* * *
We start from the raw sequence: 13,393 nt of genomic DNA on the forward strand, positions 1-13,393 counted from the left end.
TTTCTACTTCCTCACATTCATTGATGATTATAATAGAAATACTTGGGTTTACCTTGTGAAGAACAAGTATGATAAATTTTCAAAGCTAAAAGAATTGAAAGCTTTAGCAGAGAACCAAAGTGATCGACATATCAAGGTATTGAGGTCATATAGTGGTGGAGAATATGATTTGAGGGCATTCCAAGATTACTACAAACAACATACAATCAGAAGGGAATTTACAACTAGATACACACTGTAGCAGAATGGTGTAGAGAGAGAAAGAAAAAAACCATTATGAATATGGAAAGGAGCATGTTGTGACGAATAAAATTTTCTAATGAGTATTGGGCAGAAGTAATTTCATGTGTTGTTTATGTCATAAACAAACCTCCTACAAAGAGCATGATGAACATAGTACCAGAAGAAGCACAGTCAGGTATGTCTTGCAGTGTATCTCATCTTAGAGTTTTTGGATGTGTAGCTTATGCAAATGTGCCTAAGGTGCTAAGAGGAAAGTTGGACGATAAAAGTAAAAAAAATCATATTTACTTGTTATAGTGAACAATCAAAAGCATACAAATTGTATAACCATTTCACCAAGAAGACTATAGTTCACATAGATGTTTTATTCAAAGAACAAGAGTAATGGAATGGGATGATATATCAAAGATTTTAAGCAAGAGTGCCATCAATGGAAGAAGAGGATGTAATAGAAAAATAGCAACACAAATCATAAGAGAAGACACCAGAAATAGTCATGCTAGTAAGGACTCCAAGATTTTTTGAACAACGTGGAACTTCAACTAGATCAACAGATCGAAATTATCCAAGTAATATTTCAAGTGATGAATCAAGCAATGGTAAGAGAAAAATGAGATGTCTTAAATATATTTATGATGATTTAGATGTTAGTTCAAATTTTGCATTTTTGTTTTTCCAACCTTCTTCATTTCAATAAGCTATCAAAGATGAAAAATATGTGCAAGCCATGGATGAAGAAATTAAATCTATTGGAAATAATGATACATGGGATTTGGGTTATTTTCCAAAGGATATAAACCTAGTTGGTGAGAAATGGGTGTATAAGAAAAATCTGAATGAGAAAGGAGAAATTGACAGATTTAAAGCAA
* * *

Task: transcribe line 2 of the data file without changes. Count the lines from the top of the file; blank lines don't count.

TTTCTACTTCCTCACATTCATTGATGATTATAATAGAAATACTTGGGTTTACCTTGTGAAGAACAAGTATGATAAATTTTCAAAGCTAAAAGAATTGAAAGCTTTAGCAGAGAACCAAAGTGATCGACATATCAAGGTATTGAGGTCATATAGTGGTGGAGAATATGATTTGAGGGCATTCCAAGATTACTACAAACAACATACAATCAGAAGGGAATTTACAACTAGATACACACTGTAGCAGAATGGTGTAGAGAGAGAAAGAAAAAAACCATTATGAATATGGAAAGGAGCATGTTGTGACGAATAAAATTTTCTAATGAGTATTGGGCAGAAGTAATTTCATGTGTTGTTTATGTCATAAACAAACCTCCTACAAAGAGCATGATGAACATAGTACCAGAAGAAGCACAGTCAGGTATGTCTTGCAGTGTATCTCATCTTAGAGTTTTTGGATGTGTAGCTTATGCAAATGTGCCTAAGGTGCTAAGAGGAAAGTTGGACGATAAAAGTAAAAAAAATCATATTTACTTGTTATAGTGAACAATCAAAAGCATACAAATTGTATAACCATTTCACCAAGAAGACTATAGTTCACATAGATGTTTTATTCAAAGAACAAGAGTAATGGAATGGGATGATATATCAAAGATTTTAAGCAAGAGTGCCATCAATGGAAGAAGAGGATGTAATAGAAAAATAGCAACACAAATCATAAGAGAAGACACCAGAAATAGTCATGCTAGTAAGGACTCCAAGATTTTTTGAACAACGTGGAACTTCAACTAGATCAACAGATCGAAATTATCCAAGTAATATTTCAAGTGATGAATCAAGCAATGGTAAGAGAAAAATGAGATGTCTTAAATATATTTATGATGATTTAGATGTTAGTTCAAATTTTGCATTTTTGTTTTTCCAACCTTCTTCATTTCAATAAGCTATCAAAGATGAAAAATATGTGCAAGCCATGGATGAAGAAATTAAATCTATTGGAAATAATGATACATGGGATTTGGGTTATTTTCCAAAGGATATAAACCTAGTTGGTGAGAAATGGGTGTATAAGAAAAATCTGAATGAGAAAGGAGAAATTGACAGATTTAAAGCAA